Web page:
New car market down 2.5% in 2019

Demand for new cars has fallen 2.5% during 2019, the automotive industry has said.

Some 1.86 million new cars were registered between January and September compared with 1.91 million during the same period in 2018, the Society of Motor Manufacturers and Traders (SMMT) said.

The organisation blamed fears over Brexit for holding potential buyers back from purchasing new cars.

Figures for last month alone show the market grew by 1.3% year-on-year, but this is compared with September 2018 when registrations were severely hit by new emissions regulations and a lack of testing capacity affecting supply.

Other major European markets performed much stronger last month, with growth in double digits.

SMMT chief executive Mike Hawes said: “September’s modest growth belies the ongoing downward trend we’ve seen over the past 30 months.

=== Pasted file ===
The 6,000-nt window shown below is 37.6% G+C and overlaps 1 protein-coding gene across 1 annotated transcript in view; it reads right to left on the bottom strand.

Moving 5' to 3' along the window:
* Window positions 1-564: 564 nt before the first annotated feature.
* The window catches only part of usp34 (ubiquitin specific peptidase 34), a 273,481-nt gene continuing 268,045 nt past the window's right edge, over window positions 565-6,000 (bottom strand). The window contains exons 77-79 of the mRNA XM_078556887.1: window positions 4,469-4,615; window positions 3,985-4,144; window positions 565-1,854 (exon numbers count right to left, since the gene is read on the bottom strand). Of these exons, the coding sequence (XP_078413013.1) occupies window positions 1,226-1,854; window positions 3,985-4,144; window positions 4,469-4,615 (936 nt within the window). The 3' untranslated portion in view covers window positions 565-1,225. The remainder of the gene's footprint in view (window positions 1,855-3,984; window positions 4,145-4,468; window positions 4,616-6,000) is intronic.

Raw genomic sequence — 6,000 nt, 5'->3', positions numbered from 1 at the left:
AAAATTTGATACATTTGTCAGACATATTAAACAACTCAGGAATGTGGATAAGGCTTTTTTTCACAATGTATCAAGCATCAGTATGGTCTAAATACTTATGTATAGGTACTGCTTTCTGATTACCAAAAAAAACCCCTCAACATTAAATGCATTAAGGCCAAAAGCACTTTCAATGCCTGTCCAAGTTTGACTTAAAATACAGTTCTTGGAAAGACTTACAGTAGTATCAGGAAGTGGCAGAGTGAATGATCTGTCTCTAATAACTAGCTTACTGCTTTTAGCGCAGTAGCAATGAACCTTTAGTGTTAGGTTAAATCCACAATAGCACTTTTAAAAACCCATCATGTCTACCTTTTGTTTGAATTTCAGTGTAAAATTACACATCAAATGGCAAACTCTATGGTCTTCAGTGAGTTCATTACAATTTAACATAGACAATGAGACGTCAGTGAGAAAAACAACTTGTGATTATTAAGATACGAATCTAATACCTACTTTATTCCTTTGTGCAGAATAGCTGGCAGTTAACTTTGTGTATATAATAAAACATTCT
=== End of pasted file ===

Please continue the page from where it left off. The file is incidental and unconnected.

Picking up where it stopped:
“We expected to see a more significant increase in September, similar to those seen in France, Germany, Italy and Spain, given the negative effect WLTP (Worldwide Harmonised Light Vehicle Test Procedure) had on all European markets last year.

“Instead, consumer confidence is being undermined by political and economic uncertainty. We need to restore stability to the market which means avoiding a no-deal Brexit and, moreover, agreeing a future relationship with the EU that avoids tariffs and barriers that could increase prices and reduce buyer choice.”

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